Postby bp shinners » Mon May 13, 2013 12:10 pm

elterrible78 wrote:
mehiguess wrote:Also, try recognizing the argument and the opinions within the passage. More often than not the main point is the point the author is making. Use your annotations when you recognize a change in argument--this could help pin down the correct answer.


Fixed for greater precision. If the author isn't making an argument or voicing an opinion, there won't be a "main point" question. There might be a "primary purpose" question, though.


This is not true. There could be a Main Point question with an absent author. If that's the case, the answer choice is going to use neutral language to show that the author was presenting arguments instead of making the arguments herself.

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elterrible78
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Re: RC Main Point Questions

Postby elterrible78 » Mon May 13, 2013 2:06 pm

bp shinners wrote:
elterrible78 wrote:
mehiguess wrote:Also, try recognizing the argument and the opinions within the passage. More often than not the main point is the point the author is making. Use your annotations when you recognize a change in argument--this could help pin down the correct answer.


Fixed for greater precision. If the author isn't making an argument or voicing an opinion, there won't be a "main point" question. There might be a "primary purpose" question, though.


This is not true. There could be a Main Point question with an absent author. If that's the case, the answer choice is going to use neutral language to show that the author was presenting arguments instead of making the arguments herself.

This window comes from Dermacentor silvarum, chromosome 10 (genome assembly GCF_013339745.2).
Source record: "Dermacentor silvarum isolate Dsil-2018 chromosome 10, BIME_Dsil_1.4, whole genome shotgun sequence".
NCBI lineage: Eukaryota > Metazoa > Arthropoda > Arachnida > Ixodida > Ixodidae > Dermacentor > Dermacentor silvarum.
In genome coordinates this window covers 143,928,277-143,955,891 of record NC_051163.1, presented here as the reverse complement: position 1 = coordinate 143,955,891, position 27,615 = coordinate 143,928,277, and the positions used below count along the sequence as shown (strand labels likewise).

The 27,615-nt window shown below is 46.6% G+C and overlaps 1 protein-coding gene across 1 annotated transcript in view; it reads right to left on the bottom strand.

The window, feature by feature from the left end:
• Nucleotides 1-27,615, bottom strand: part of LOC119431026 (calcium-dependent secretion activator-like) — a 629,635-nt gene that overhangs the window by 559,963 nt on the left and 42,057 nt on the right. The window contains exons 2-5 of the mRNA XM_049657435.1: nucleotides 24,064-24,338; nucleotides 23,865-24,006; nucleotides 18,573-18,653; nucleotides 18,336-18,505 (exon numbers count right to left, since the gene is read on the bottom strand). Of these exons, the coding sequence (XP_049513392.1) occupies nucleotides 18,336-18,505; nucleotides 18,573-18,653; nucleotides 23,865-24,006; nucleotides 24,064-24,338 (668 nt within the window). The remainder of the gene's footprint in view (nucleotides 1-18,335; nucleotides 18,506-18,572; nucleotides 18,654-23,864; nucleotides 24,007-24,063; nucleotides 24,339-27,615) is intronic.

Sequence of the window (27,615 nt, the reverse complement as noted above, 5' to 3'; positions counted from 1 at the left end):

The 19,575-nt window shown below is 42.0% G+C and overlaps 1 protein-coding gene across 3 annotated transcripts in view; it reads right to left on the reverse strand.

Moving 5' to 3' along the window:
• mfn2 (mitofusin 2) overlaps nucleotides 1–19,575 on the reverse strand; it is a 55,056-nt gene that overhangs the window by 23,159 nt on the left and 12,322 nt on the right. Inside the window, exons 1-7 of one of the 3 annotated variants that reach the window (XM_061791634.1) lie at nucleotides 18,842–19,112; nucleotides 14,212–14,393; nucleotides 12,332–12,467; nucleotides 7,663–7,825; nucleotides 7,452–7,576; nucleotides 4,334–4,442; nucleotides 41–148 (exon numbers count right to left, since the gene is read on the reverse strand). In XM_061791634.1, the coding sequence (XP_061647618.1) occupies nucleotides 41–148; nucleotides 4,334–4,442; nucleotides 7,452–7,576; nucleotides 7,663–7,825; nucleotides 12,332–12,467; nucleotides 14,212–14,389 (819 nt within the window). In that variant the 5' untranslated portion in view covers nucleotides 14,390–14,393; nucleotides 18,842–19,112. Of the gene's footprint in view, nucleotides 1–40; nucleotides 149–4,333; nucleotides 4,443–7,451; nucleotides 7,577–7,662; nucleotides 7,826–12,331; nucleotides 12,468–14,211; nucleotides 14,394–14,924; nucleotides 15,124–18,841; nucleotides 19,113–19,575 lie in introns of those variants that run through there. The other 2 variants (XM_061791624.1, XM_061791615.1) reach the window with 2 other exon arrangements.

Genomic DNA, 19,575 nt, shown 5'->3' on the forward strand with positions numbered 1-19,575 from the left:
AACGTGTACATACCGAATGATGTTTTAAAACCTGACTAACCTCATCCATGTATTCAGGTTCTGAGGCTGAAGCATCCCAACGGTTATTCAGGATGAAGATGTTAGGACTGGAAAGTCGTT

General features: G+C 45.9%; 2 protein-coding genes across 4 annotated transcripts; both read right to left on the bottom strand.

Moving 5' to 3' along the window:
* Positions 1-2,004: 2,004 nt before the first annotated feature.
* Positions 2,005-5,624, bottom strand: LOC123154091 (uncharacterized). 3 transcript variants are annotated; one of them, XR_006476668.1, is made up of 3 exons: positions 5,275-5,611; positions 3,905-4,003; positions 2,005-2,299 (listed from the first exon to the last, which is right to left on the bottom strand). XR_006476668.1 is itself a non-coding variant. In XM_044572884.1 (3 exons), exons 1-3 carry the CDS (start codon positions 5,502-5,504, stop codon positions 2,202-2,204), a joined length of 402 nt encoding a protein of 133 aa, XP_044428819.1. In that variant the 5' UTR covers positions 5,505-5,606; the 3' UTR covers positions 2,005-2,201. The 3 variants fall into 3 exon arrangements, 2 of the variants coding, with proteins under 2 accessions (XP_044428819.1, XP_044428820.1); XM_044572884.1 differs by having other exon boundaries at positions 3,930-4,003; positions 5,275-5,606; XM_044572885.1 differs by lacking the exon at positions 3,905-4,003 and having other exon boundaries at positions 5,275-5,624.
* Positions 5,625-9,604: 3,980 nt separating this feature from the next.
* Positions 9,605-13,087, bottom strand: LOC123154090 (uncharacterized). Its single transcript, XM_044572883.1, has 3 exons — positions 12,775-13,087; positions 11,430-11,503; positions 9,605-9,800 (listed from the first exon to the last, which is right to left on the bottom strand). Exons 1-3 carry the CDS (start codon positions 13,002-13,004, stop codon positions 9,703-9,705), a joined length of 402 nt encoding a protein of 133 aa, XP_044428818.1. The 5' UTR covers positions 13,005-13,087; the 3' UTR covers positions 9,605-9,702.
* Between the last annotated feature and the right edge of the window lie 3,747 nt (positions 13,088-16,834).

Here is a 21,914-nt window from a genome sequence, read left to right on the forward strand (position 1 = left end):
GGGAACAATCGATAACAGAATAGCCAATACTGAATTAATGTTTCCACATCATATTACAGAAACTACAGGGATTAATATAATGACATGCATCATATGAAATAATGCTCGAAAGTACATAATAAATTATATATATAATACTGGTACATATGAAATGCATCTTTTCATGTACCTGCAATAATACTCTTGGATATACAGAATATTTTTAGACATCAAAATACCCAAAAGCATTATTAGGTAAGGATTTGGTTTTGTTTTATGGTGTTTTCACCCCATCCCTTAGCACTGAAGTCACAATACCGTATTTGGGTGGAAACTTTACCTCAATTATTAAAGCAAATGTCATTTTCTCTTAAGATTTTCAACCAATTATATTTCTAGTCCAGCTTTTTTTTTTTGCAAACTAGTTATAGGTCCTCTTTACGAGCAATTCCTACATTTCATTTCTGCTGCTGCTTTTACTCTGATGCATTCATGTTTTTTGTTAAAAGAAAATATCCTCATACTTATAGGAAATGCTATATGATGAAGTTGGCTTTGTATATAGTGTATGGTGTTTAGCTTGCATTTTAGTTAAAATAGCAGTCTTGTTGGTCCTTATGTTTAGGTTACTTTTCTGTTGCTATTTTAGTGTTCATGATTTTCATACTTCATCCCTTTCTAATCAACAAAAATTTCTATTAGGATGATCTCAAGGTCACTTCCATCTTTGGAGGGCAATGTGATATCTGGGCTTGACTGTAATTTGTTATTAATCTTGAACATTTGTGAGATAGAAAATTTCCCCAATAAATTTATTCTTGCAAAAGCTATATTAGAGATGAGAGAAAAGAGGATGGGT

Yeah, my bad. Although this is very, very rare as far as I can see.

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Micdiddy
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Re: RC Main Point Questions

Postby Micdiddy » Mon May 13, 2013 2:53 pm

elterrible78 wrote:
bp shinners wrote:
elterrible78 wrote:
mehiguess wrote:Also, try recognizing the argument and the opinions within the passage. More often than not the main point is the point the author is making. Use your annotations when you recognize a change in argument--this could help pin down the correct answer.


Fixed for greater precision. If the author isn't making an argument or voicing an opinion, there won't be a "main point" question. There might be a "primary purpose" question, though.


This is not true. There could be a Main Point question with an absent author. If that's the case, the answer choice is going to use neutral language to show that the author was presenting arguments instead of making the arguments herself.


Yeah, my bad. Although this is very, very rare as far as I can see.


Meyerson vs. CLS.